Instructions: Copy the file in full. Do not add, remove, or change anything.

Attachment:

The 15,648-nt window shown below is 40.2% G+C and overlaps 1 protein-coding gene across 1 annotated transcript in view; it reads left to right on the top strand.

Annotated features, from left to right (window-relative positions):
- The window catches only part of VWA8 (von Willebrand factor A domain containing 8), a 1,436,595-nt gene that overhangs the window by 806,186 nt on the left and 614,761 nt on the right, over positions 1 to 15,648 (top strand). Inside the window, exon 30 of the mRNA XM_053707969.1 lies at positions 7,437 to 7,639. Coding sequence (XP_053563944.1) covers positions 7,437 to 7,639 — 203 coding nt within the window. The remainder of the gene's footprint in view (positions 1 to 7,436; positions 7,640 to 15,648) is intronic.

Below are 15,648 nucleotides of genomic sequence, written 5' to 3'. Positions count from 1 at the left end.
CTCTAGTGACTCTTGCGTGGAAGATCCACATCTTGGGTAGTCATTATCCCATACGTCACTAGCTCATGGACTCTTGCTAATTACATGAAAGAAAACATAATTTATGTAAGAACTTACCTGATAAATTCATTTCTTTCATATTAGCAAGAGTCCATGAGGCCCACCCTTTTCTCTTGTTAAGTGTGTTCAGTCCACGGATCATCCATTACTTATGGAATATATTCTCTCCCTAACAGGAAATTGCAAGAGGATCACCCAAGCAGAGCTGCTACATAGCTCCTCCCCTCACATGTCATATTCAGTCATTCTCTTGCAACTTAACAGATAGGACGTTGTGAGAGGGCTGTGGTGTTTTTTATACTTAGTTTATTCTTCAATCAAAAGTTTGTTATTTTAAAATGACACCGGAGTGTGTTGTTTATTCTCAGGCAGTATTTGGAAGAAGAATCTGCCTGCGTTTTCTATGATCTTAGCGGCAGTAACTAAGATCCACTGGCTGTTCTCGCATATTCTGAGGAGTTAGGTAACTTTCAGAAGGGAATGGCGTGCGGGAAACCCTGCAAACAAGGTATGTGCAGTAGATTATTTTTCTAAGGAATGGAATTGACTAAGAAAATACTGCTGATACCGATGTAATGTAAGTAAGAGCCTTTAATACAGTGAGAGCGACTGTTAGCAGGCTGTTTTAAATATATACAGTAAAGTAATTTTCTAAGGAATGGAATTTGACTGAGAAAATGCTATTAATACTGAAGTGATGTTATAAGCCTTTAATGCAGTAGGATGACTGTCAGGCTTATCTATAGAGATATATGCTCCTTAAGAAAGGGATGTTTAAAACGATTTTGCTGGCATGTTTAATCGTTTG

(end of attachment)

The 15,648-nt window shown below is 40.2% G+C and overlaps 1 protein-coding gene across 1 annotated transcript in view; it reads left to right on the top strand.

Annotated features, from left to right (window-relative positions):
- The window catches only part of VWA8 (von Willebrand factor A domain containing 8), a 1,436,595-nt gene that overhangs the window by 806,186 nt on the left and 614,761 nt on the right, over positions 1 to 15,648 (top strand). Inside the window, exon 30 of the mRNA XM_053707969.1 lies at positions 7,437 to 7,639. Coding sequence (XP_053563944.1) covers positions 7,437 to 7,639 — 203 coding nt within the window. The remainder of the gene's footprint in view (positions 1 to 7,436; positions 7,640 to 15,648) is intronic.

Below are 15,648 nucleotides of genomic sequence, written 5' to 3'. Positions count from 1 at the left end.
CTCTAGTGACTCTTGCGTGGAAGATCCACATCTTGGGTAGTCATTATCCCATACGTCACTAGCTCATGGACTCTTGCTAATTACATGAAAGAAAACATAATTTATGTAAGAACTTACCTGATAAATTCATTTCTTTCATATTAGCAAGAGTCCATGAGGCCCACCCTTTTCTCTTGTTAAGTGTGTTCAGTCCACGGATCATCCATTACTTATGGAATATATTCTCTCCCTAACAGGAAATTGCAAGAGGATCACCCAAGCAGAGCTGCTACATAGCTCCTCCCCTCACATGTCATATTCAGTCATTCTCTTGCAACTTAACAGATAGGACGTTGTGAGAGGGCTGTGGTGTTTTTTATACTTAGTTTATTCTTCAATCAAAAGTTTGTTATTTTAAAATGACACCGGAGTGTGTTGTTTATTCTCAGGCAGTATTTGGAAGAAGAATCTGCCTGCGTTTTCTATGATCTTAGCGGCAGTAACTAAGATCCACTGGCTGTTCTCGCATATTCTGAGGAGTTAGGTAACTTTCAGAAGGGAATGGCGTGCGGGAAACCCTGCAAACAAGGTATGTGCAGTAGATTATTTTTCTAAGGAATGGAATTGACTAAGAAAATACTGCTGATACCGATGTAATGTAAGTAAGAGCCTTTAATACAGTGAGAGCGACTGTTAGCAGGCTGTTTTAAATATATACAGTAAAGTAATTTTCTAAGGAATGGAATTTGACTGAGAAAATGCTATTAATACTGAAGTGATGTTATAAGCCTTTAATGCAGTAGGATGACTGTCAGGCTTATCTATAGAGATATATGCTCCTTAAGAAAGGGATGTTTAAAACGATTTTGCTGGCATGTTTAATCGTTTG